The primer sets for rabbit clone 11 and rabbit Ero1L-alpha were designed using the initial sequence for clone 11 obtained by PCR SSH, plus additional sequence obtained through 5' RACE and 3' RACE, as well as the predicted rabbit sequence for Ero1L-alpha (ENSOCUG00000012632) from Ensembl . The Taqman primers/probes reported in Table 1 were designed using Primer Express software (Applied Biosystems, Foster City, CA). Initial RT-PCR assays on 100 ng of fetal unwounded control RNA were used to verify that each of the primer sets was detectable in fetal tissue and resulted in only a single amplicon of the expected molecular weight. Primer sequences for the rabbit GAPDH (used as an internal control) were previously published . All primers and fluorocoupled Taqman probes were purchased from Integrated DNA Technologies (Coralville, IA).
100 ng of total RNA from samples was used for reverse transcriptase (RT) reaction (using gene-specific reverse primer and 10 μl of total volume); for subsequent real time PCR assays, 1.5 μL of RT reaction, 800 nM of each primer, and 160 nM of the appropriate probe (final concentrations) in a total volume of 15 μl were used. The remaining protocol parameters for RT reaction and real time PCR were followed as previously described . Using the comparative critical cycle (Ct) method and using GAPDH as the endogenous control, the expression levels of the target genes were normalized and the relative abundance was calculated. Results shown are representative of three independent experiments performed in triplicate; statistical analysis for significance was performed using a Student's t-test.
in situ Hybridizations
Sectioned slides of unwounded fetal skin or wounded fetal skin at 8 days post-injury were processed as described , except using paraffin embedded sections. Slides were deparaffinated using three xylene washes and passed through an ethanol series, with a final wash in 1× PBS. Slides were then processed as described , using a 48 hour hybridization at 58°C. Slides were counterstained with 0.1% Nuclear FastRed (Vector Labs, Burlingame, CA) and mounted with aqueous ImmuMount (ThermoFisher, Pittsburgh, PA) before photographing.
Our original PCR SSH screen  recovered multiple fragments of gene sequence that are putatively over- or under-expressed in healing fetal wounds compared to unwounded fetal control tissues, but to which an exact identity could not be assigned. To better characterize these gene fragments, we interrogated a commercially available rabbit multi-tissue Northern blot with non-radioactive DIG probes directed against clones identified in our screen. When the Northern blot was hybridized with a probe directed against one gene product from our screen, previously identified simply as clone 11, a single major transcript of approximately 4 kb was detected in all rabbit adult tissues (Figure 1), with highest levels of expression in the lungs, kidneys, heart, ovaries, and testis, and lower levels of expression in the pancreas.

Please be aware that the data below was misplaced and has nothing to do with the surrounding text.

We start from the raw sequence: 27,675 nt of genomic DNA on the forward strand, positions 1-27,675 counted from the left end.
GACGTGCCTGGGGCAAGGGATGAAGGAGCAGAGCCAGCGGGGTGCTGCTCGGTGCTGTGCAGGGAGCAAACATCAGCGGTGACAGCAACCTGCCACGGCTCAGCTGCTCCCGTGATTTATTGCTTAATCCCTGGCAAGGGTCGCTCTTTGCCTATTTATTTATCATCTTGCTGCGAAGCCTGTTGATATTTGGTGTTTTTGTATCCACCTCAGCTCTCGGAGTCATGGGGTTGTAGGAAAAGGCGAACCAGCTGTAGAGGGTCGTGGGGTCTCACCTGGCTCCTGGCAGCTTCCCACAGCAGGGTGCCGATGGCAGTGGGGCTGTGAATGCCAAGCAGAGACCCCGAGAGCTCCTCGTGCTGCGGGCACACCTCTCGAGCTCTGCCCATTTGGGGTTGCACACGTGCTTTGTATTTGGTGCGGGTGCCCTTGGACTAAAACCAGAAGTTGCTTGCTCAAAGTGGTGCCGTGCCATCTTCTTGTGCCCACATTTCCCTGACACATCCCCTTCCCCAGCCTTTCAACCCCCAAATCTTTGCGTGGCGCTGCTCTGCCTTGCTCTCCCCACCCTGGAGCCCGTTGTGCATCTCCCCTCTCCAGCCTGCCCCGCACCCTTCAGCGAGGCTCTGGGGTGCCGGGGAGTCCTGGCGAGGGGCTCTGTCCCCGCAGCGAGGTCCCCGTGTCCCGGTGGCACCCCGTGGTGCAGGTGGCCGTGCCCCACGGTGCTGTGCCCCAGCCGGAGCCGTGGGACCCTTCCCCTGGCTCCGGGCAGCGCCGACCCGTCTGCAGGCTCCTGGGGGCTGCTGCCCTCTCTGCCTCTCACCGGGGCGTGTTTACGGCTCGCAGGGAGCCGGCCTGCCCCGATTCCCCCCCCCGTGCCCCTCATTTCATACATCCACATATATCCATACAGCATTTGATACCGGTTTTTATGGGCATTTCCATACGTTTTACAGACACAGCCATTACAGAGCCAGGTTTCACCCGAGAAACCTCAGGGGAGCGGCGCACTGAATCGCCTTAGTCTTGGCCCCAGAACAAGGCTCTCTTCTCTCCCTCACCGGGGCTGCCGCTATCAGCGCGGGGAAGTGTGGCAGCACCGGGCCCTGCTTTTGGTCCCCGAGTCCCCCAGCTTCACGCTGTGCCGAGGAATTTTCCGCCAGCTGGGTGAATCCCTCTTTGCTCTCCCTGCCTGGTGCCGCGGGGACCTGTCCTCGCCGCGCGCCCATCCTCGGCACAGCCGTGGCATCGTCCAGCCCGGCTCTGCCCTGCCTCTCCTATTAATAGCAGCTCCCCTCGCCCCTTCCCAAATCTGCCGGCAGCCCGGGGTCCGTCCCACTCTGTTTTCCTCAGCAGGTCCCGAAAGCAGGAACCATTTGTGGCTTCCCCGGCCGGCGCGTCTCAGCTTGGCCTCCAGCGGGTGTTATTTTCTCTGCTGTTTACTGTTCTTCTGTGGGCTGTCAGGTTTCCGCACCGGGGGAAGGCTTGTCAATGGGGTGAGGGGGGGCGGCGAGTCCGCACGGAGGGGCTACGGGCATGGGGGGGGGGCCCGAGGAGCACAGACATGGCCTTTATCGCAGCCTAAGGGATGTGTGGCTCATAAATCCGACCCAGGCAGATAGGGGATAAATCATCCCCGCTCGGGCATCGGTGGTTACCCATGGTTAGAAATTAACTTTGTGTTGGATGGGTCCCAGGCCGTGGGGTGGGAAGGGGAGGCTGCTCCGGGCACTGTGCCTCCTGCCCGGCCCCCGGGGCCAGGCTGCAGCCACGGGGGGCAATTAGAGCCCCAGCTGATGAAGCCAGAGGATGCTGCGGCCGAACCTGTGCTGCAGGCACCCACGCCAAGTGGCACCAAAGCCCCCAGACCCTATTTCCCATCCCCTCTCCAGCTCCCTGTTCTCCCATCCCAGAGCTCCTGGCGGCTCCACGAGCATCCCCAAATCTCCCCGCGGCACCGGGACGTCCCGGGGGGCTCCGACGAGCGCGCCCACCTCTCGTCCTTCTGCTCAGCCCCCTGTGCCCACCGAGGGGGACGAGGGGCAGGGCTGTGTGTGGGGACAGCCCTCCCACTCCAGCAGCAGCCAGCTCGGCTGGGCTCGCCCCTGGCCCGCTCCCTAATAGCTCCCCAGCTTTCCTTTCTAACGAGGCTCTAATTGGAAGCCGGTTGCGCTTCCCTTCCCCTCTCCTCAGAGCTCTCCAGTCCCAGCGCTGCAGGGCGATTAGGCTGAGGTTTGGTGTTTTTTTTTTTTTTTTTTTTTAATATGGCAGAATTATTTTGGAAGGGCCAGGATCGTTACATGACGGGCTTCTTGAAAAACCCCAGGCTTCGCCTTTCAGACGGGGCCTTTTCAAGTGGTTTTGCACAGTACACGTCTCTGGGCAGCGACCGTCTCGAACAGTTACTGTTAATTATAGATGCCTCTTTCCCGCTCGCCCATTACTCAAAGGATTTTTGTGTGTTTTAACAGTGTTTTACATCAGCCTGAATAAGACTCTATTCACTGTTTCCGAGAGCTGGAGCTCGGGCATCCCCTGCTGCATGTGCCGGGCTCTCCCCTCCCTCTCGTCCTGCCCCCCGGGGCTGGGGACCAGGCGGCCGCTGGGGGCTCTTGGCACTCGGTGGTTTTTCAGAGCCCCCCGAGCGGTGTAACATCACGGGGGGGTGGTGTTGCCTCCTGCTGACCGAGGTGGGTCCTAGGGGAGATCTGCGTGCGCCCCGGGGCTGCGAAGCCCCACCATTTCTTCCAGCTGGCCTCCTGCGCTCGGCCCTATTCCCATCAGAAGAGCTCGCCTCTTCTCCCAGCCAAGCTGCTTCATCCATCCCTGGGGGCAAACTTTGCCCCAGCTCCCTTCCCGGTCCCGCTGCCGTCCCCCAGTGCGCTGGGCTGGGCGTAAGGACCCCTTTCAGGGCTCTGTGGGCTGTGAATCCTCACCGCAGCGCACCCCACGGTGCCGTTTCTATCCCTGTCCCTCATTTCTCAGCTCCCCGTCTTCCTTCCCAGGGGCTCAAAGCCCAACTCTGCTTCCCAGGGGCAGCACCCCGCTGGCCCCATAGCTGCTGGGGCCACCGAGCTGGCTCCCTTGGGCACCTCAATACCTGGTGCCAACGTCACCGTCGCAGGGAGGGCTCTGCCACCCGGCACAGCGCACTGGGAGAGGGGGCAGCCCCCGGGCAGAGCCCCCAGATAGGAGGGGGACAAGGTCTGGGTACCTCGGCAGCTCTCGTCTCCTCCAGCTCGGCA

Figure 1. Clone 11 expression reveals a single 4 kb transcript across most tissue types. Northern blot analysis of clone 11 using adult total RNA, rabbit multi-tissue samples, and a non-radioactive DIG RNA probe; the lanes represent 1) brain, 2) stomach, 3) intestine, 4) colon, 5) liver, 6) lung, 7) kidney, 8) heart, 9) ovary, 10) skeletal muscle, 11) spleen, 12) testes, 13) thymus, 14) skin, and 15) pancreas. One predominant RNA transcript of approximately 4 kb was detected in most rabbit adult tissues (Figure 1), with highest expression in the lungs, kidneys, heart, ovaries, and testis and lowest expression in skin and pancreas.
We originally obtained only several hundred base pairs of clone 11 sequence from our PCR SSH screen. We then undertook both 5' and 3' RACE to obtain further contiguous clone 11 sequence in the hopes of establishing its identity. Using the Ensembl rabbit database and BLAST, we determined that this expanded clone 11 sequence was derived from a rabbit genomic region approximately 2.5 kb from the predicted gene Ero1L-alpha. In humans, two transcripts of Ero1L-alpha are known to exist; both contain a 1290 bp coding region but differ in the length of their 3' UTRs, with the longer one approximating 5.3 kb in total length.